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The Parasitical Historiography of Ann Shelton’s Photography

Anniversary, “We have maintained a silence closely resembling stupidity” Neil Roberts 1982, 2013. Eight pigment prints, 630 × 782 mm each.

Stephen Turner, 2015
Journal Australian and New Zealand Journal of Art Volume 15, 2015 - Issue 1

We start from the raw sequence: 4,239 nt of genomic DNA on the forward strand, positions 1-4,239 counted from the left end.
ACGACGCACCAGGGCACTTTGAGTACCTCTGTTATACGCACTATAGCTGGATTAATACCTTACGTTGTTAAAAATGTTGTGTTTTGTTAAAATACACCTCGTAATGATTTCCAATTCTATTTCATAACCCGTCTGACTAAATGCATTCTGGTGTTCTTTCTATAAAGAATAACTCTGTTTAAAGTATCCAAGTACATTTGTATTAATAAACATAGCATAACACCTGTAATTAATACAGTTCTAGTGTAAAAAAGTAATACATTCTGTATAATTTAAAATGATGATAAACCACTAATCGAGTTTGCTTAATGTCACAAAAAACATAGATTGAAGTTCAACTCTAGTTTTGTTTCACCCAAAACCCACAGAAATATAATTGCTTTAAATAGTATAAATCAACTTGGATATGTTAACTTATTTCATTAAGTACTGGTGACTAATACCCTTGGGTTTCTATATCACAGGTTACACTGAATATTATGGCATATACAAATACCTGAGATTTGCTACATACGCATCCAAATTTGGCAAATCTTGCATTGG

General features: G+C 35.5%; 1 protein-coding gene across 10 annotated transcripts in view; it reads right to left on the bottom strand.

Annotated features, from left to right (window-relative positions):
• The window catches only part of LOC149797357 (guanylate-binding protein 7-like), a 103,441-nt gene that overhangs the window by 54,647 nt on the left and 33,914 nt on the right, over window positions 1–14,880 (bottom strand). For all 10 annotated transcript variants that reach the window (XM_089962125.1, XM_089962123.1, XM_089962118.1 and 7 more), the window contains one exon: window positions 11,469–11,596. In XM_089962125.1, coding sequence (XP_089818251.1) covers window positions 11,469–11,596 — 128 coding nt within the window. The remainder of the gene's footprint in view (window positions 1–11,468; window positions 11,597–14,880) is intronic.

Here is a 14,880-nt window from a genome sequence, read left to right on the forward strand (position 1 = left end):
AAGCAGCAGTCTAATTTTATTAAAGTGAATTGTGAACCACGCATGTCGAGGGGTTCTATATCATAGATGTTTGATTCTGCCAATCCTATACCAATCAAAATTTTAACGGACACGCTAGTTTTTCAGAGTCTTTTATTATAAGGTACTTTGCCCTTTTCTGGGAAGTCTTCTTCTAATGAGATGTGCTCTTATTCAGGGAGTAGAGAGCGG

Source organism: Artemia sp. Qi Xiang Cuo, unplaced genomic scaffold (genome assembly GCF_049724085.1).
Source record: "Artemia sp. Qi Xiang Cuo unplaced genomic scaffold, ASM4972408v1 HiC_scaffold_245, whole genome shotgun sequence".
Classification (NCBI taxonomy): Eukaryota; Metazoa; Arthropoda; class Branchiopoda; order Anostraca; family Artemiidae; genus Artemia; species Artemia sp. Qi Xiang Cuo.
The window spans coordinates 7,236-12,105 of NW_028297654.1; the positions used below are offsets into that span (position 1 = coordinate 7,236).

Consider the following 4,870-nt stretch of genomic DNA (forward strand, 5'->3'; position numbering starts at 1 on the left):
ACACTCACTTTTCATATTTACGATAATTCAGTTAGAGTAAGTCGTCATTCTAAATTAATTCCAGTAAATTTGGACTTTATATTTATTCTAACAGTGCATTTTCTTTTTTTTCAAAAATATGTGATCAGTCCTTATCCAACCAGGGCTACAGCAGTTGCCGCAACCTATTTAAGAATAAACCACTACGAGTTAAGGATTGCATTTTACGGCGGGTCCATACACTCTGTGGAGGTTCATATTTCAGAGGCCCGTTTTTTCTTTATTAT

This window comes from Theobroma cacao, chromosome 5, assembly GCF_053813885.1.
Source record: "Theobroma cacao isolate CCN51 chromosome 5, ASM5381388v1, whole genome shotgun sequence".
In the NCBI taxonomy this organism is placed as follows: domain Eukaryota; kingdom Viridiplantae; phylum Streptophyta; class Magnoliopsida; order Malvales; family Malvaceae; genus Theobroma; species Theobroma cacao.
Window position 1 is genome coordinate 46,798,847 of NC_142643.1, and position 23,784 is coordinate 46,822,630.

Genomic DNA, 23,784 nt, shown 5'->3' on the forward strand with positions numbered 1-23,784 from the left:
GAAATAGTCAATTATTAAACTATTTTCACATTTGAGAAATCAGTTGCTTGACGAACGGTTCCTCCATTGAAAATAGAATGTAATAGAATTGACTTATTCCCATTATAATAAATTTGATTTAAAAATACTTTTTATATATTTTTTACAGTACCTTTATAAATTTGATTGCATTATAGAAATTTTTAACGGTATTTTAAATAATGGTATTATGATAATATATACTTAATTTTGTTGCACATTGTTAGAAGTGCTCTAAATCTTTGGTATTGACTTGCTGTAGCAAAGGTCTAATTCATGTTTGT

Through large-scale photographic works and accompanying publications, the New Zealand artist Ann Shelton investigates discursive silences and presents displaced narratives. These bespeak little-known histories, ‘embedded in place and located in archival collections’. Recent works include In a Forest (2005 ongoing), which retraces the diaspora of the ‘Hitler oaks’ that grew worldwide from the saplings given to medallists at the 1936 Berlin Olympics, and City of Gold and Lead (2013), which recalls the New Zealand Government’s secretive Wanganui computer and the death of a lone protestor at the facility in 1982 due to the explosion of a self-made bomb. In common with other photographic artists who work at the intersection of histories, discourses and sites, such as Mark Adams in New Zealand and Ricky Maynard in Australia, or Tayrn Simon and Joel Sternfield internationally, Shelton’s practice makes us think about what is remembered, how memories are reported and by whom, and by what means they are recorded. Her imagery, which is hyper-real at times and non-real at others, also causes us consider the media of remembrance, making us conscious of the fact that memory is necessarily mediated by material inscription. Drawing on traditions of documentary photography and conceptual modes of image-making, Shelton’s photography typically enacts reflexivity about media and prompts re-evaluation of her subjects through doubled or inverted images, which question a monocular or more singular vision.

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